Overseas Health Insurance News: First 1,000 days 'most important of life' -
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Overseas Health Insurance News: First 1,000 days 'most important of life'

Expatriate international medical insurance customers may wish to make sure the first 1,000 days after a newborn arrives provide them with a good start to the rest of their life.

"Everything is pretty much done" regarding the significant aspects of a person's development, aside from "some growth of the brain", professor David Barker from the University of Southampton said.

As "the body is almost complete", it is important that an infant is healthy throughout this period, he explained.

However, merely eating well during pregnancy and feeding the child properly is inadequate, as "the baby lives off the mother's body" rather than the food she consumes.

Therefore, it is important that females intending to conceive have sufficient nutrient intake "in advance of becoming pregnant" rather than from the moment they realise that they are expecting, to ensure the egg is as healthy as possible before fertilisation, the professor noted.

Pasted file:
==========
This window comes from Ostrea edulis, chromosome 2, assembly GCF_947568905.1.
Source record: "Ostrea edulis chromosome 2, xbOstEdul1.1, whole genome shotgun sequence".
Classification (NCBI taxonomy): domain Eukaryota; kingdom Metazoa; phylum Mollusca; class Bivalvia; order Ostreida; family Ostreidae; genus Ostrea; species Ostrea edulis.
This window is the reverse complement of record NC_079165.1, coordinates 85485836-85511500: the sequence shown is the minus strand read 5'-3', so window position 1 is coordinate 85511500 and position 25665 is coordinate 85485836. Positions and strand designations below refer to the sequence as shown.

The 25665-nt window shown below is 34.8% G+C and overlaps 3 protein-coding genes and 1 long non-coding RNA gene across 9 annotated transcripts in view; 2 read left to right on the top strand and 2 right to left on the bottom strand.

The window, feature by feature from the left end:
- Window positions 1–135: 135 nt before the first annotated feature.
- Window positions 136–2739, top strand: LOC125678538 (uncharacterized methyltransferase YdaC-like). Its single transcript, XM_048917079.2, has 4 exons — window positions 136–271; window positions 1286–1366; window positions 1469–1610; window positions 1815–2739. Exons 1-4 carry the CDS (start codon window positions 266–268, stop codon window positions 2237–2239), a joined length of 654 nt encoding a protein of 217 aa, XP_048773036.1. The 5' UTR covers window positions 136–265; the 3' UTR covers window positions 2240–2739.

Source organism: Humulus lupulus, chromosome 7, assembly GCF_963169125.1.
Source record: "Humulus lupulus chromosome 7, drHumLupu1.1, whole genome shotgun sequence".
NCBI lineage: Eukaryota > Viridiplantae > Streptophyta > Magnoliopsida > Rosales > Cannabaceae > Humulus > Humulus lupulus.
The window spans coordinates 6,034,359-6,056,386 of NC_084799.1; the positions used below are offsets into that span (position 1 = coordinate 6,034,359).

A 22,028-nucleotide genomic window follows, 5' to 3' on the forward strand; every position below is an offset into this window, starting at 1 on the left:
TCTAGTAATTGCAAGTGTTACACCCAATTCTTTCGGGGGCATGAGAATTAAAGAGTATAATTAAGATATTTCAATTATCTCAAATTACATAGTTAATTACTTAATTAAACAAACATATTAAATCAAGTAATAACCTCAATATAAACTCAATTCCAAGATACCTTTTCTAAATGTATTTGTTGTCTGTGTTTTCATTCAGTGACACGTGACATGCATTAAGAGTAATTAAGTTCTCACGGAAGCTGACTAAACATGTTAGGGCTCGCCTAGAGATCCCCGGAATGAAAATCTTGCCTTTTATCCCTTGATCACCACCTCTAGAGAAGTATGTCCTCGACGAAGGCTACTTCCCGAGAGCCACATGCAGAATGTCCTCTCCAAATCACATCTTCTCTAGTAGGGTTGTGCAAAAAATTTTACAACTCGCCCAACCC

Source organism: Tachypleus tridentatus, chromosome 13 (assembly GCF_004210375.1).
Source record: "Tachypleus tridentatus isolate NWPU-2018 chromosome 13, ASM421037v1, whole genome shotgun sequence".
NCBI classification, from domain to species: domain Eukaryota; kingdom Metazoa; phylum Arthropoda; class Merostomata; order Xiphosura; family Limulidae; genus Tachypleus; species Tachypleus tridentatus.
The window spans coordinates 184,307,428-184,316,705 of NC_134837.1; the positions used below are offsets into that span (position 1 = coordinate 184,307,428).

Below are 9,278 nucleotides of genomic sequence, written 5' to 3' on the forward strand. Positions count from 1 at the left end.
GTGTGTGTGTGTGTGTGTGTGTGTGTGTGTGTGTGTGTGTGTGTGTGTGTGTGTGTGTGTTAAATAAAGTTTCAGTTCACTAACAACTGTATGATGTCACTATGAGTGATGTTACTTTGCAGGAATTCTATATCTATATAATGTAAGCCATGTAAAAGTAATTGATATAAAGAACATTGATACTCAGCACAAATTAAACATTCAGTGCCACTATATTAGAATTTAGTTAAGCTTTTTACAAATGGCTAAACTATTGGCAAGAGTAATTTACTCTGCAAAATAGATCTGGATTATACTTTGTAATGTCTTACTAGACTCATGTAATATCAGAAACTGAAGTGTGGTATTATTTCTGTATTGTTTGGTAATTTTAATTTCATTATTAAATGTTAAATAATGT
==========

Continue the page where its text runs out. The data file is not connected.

He said it is really an intergenerational story of "100 years of nutritional flow", going back to the grandparent's eating habits, that impacts the first 1,000 days of a baby's life.

The wellbeing of women and girls is therefore of optimum importance in any debate of public health, rather than just smoking and drinking trends, as females are "the provision out of which the next generation is made".

Professor Barker asserted that "100 years ago there wasn't breast cancer", arguing that coronary heart disease and diabetes are similarly "unnecessary diseases".

"Genetics can't explain why coronary heart disease was uncommon 100 years ago and now is the commonest cause of death in the world", he asserted.

However, data from the UK's census revealed the average life expectancy in 1911 was 54 years old for women and 50 for men, whereas this reached 81.9 and 77.7 respectively in 2009.

Furthermore, the American Cancer Society noted people have had cancer in all periods of recorded history, with a document from 3000BC called the Edwin Smith Papyrus detailing eight incurable cases of ulcers or tumours on the breast. 

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